Town & Country Club Rejects Golf Course Bid from St. Thomas
The board of the club voted unanimously to decline the university’s offer. “We have no interest in any further engagement on this topic,” the board said in a statement. Town and Country Club on Facebook

Town & Country Club Rejects Golf Course Bid from St. Thomas

Hosting University of St. Thomas hockey games at a high school rink was fine when the university was a DIII school. But now it's DI.

The Town and Country Club has declined a $61.4 million offer from the University of St. Thomas to buy its nearly 100-acre golf course.

The club’s board of directors voted unanimously Tuesday evening to reject the offer, according to KSTP.

The board released the following statement:

“Over the last week, the Town & Country Club Board of Directors carefully reviewed the University of St. Thomas’ proposal, explored questions related to the proposed transaction and most importantly, listened to input from our members. Having completed that work, the board voted unanimously to reject the university’s proposal and inform them that we have no interest in any further engagement on this topic. Town & Country Club is not for sale.”

None of the club’s property had been placed on sale and the offer was “entirely unsolicited,” according to an email sent to members last week by club president Matt Winkel. The letter stated the board had “serious doubts” about the offer.

St. Thomas has said it was only gauging Town & Country’s potential interest in the property as the university grappled with limited space for needed athletic facilities. With the property, the campus footprint would have more than doubled.

In 2020, St. Thomas was the first school to make the two-level jump from Division III to Division I since the national governing body for college sports established its current rules around changing divisions in 2010, according to ESPN. 

The move to Division I drove the question: “What do we need and where do we put it?” St. Thomas CFO Mark Vangsgard said

Moving forward, St. Thomas will continue to explore other options that would allow it to develop new facilities to support its D-I athletics programs, the university said in a statement after the board’s vote.

“We appreciate that Town & Country’s leadership brought our interest forward to its membership, and we thank them for their consideration,” the statement reads.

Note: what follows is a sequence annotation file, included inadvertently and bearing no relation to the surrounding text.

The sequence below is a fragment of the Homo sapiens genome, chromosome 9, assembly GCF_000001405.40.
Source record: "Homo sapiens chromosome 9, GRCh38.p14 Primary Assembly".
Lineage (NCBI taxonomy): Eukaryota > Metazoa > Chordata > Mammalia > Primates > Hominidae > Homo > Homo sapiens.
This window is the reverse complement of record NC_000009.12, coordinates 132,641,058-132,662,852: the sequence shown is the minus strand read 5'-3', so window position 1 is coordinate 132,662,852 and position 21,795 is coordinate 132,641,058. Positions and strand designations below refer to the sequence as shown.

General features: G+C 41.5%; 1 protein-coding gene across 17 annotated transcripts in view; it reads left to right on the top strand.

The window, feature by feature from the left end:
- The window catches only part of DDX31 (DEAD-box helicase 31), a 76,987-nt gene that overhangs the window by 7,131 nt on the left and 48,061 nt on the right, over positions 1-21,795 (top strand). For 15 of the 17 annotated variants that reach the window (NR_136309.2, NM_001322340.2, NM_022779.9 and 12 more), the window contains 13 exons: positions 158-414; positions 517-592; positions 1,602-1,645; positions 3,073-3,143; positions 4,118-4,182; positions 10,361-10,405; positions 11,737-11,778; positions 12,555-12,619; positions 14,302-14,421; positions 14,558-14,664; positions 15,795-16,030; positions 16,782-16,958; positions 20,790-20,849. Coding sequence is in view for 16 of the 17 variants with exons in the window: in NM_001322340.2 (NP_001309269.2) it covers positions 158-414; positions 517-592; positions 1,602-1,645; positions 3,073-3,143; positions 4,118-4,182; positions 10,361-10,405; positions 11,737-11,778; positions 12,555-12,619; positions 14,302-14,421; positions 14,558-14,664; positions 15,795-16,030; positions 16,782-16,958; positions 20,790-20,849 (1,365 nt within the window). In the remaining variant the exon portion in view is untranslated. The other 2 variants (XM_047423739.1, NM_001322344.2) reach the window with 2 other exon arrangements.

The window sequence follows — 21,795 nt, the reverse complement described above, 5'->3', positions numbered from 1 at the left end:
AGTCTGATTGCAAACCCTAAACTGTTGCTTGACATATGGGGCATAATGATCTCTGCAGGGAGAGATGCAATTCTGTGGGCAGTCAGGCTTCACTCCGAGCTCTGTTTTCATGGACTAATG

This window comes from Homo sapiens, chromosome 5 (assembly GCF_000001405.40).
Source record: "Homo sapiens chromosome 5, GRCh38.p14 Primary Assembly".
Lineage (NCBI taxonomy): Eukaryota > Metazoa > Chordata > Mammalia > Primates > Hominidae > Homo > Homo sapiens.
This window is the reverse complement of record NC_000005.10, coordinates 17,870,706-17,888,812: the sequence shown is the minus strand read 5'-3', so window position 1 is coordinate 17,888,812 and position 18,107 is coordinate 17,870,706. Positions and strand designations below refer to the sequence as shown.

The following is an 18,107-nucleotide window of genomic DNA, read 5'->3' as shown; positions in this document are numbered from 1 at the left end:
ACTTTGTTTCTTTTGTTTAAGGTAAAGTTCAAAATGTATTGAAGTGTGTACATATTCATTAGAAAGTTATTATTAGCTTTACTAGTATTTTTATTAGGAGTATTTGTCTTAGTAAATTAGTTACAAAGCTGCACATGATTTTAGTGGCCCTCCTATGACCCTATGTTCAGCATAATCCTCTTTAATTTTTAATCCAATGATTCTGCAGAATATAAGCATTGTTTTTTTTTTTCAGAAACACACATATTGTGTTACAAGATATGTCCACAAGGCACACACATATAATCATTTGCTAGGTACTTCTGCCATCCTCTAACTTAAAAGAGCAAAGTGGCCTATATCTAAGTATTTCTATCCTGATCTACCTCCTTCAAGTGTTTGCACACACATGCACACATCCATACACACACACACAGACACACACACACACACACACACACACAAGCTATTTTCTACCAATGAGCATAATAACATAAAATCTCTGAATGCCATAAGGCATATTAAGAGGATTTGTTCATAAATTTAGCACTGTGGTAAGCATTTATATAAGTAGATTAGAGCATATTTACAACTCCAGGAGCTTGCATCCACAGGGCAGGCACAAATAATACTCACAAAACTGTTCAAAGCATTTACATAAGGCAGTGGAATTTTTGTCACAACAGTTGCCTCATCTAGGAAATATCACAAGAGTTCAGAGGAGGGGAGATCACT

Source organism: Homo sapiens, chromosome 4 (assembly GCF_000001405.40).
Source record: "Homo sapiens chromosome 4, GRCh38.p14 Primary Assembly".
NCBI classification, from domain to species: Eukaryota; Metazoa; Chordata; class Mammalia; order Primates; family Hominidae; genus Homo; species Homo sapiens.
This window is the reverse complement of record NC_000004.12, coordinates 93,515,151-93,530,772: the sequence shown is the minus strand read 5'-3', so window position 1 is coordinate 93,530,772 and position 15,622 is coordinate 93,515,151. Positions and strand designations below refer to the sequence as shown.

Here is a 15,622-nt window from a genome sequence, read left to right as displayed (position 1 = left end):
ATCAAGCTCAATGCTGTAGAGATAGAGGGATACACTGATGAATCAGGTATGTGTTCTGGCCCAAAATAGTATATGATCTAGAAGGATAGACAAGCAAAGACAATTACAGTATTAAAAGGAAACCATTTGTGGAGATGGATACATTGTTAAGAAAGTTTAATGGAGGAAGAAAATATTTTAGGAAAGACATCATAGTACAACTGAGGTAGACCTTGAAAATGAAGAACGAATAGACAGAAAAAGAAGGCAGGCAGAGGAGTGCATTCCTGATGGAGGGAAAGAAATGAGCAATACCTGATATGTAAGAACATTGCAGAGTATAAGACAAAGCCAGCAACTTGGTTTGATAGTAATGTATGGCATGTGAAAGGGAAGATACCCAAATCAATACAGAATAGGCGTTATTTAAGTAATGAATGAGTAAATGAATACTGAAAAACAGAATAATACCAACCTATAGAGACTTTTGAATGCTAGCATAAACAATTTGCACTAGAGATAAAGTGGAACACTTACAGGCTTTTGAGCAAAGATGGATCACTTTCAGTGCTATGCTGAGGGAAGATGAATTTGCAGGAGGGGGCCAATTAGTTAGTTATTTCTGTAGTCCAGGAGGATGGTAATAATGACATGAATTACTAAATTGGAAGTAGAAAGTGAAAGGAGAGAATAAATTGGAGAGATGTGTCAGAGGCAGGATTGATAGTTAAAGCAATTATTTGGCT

Hosting University of St. Thomas hockey games at a high school rink was fine when the school was Division III. But now it’s D-I, it’s time to step it up.

Currently, St. Thomas hockey games are hosted around eight miles away at the Saint Thomas Ice Arena in Mendota Heights. The university soccer field overlaps its softball field, which worked when the school was DIII and the softball season was separate from soccer, but in D1 both seasons happen simultaneously.

There are no official requirements by the NCAA for athletic venue sizes, but the school is feeling the pressure to step up its facilities, Vangsgard said.

“It’s not like they come and say, ‘You have to have a 5,000-seat basketball arena or a 20,000-foot football stadium.’ What we’re responding to in terms of our DI athletics needs is, in part, requests from the conferences we join,” he said. “For instance, as we move into our men’s and women’s hockey conferences — which are some of our premier hockey conferences in the country — those conference leads have pretty much said, ‘You know, probably not a good idea to continue playing at a high school hockey arena.'”

With eyes also on the new Highland Bridge development, the site of the former Ford plant, Vangsgard said the university is looking to the future as it explores buying land. Ultimately, the university would like to build a new hockey arena, softball field, baseball field, indoor practice facility, and parking structure. “None of it fits on campus,” Vangsgard said.

Finding the right place for new athletic facilities could take time, he said. With limited acreage, Highland Park would provide a short-term fix.

Before Town & Country declined the university’s offer, Vangsgard said the golf course property would have set up the university for the next 300 years.

“That’s not necessarily student growth but that could be programmatic growth — new majors, new schools, new collages over time,” he said. 

Town & Country did not immediately respond to a request for further comment.

While it is not clear how many members are currently enrolled, the club had more than 500 members in 2018, according to the Star Tribune.

According to the club’s website, the first round of golf ever played in Minnesota was played at Town & Country Club in 1893.

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